Again, he noted that under the Planning Act municipalities can only require site plan control where there’s “erection or construction of one or more buildings that substantially increases the usability of a property. So the practice of the municipality to require site plan approval in every instance of a waterfront development is, in my opinion, contrary to the enabling legislation.”

On the other hand, committee chair Nancy Alcock noted that organizations such as the Muskoka Watershed Council are urging municipalities that don’t use site plan control when it comes to waterfront development, to do so. ”So that is not going away, so where the two meet is really important,” she said, referring to when site plan control should be required in order to protect water quality versus the burden on property owners seeking minor approvals.

Councillor Bob Stone said Simpson might have a point as it pertains to the required purchase of the shore road allowance but defended the municipality’s practice of requiring a site plan approval.

“I think you have an argument about the demand to purchase the shore road allowance, however with the site plan control this is our opportunity to right some wrongs that the property owner has done. If they come for an application we now can say, ‘hey, you built too many buildings’ or ‘you’ve cut down too many trees’ or ‘you have to have more vegetation at the shoreline’ and that site plan control is one of the reasons we have some of the best water in all of Muskoka,” said Stone.

Alcock said staff would be taking a closer look at Simpson’s concerns.

Don’t miss out on Doppler! Sign up for our free newsletter here.

4 Comments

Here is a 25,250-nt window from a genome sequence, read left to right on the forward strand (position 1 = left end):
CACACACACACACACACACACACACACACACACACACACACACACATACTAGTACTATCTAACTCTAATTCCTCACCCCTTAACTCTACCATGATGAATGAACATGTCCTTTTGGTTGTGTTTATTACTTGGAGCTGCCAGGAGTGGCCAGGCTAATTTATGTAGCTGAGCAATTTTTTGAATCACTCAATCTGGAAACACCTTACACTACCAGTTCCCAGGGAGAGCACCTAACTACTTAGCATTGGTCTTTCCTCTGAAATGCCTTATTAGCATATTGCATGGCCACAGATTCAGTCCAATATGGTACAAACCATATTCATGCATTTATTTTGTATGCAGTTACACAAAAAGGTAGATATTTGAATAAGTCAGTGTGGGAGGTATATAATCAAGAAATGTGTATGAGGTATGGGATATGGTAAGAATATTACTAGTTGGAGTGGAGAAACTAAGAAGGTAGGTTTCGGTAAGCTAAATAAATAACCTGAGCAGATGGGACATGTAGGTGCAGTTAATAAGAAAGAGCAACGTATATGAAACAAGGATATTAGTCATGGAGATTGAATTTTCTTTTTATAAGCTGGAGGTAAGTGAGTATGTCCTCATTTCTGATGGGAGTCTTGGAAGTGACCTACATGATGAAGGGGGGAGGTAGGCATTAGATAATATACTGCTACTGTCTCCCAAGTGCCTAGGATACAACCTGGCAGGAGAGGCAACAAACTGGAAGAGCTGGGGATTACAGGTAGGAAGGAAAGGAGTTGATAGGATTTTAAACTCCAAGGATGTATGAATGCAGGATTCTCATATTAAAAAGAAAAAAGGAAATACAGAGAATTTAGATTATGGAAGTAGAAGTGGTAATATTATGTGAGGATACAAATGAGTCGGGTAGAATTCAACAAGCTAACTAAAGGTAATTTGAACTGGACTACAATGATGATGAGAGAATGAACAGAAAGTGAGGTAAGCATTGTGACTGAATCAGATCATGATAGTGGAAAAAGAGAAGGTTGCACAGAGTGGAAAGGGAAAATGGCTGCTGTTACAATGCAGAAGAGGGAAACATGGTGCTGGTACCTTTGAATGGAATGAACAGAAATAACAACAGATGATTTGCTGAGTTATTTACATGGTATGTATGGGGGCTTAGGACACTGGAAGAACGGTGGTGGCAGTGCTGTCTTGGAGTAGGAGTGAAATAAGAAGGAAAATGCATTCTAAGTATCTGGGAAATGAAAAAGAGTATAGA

1. If the Township of Lake of Bays is still one of two communities involved in the province’s pilot program, one can only imagine how onerous the process would have been on one of its lakes.

    Trying to use a one-size-fits-all approach to site plan requirement seems to be counter-productive. Each situation should be assessed on its own merits. In this instance (and one presumes many others), the prohibitive cost of a site plan has led to the increased liability of the Town for the operation of a decaying dock. Assessing each situation should not require a site plan to mandate that the property owner practices good waterfront stewardship.

  2. Nice piece of reporting but you missed the most important part of the exchange between Mr. Simpson and Councillor Stone. In his rebuttal to Mr. Simpson, Councillor Stone indicated that the site plan approval gave the Town the ability to correct past mistakes on the property. Mr. Simpson was quite clear that the site plan approval process DID NOT give the Town the ability to make retroactive corrections to previous erroneous additions/deletions to the property but only applied to those changes for which the application was made.

    If the Town is trying to apply the site planning approval process retroactively, they would be in error.

    • Tamara de la Vega on

      Hi Jim,
      Thanks for reading. I left it out because both of them agreed that it can be used as a tool, but Mr. Simpson was basically saying that it should only be used when actual development takes place, not in every instance, i.e. fixing or enhancing a dock. “Certainly if somebody is building an addition to a cottage or a large structure, then that’s the sort of thing where you can say ‘Ok, now we can use this occasion to correct previous wrongs,’ but in the nature of the application in the example I gave, it doesn’t constitute development and therefore cannot trigger the need for site plans,” said Simpson at the meeting.

Leave a reply below. Comments without both first & last name will not be published. Your email address is required for validation but will not be publicly visible.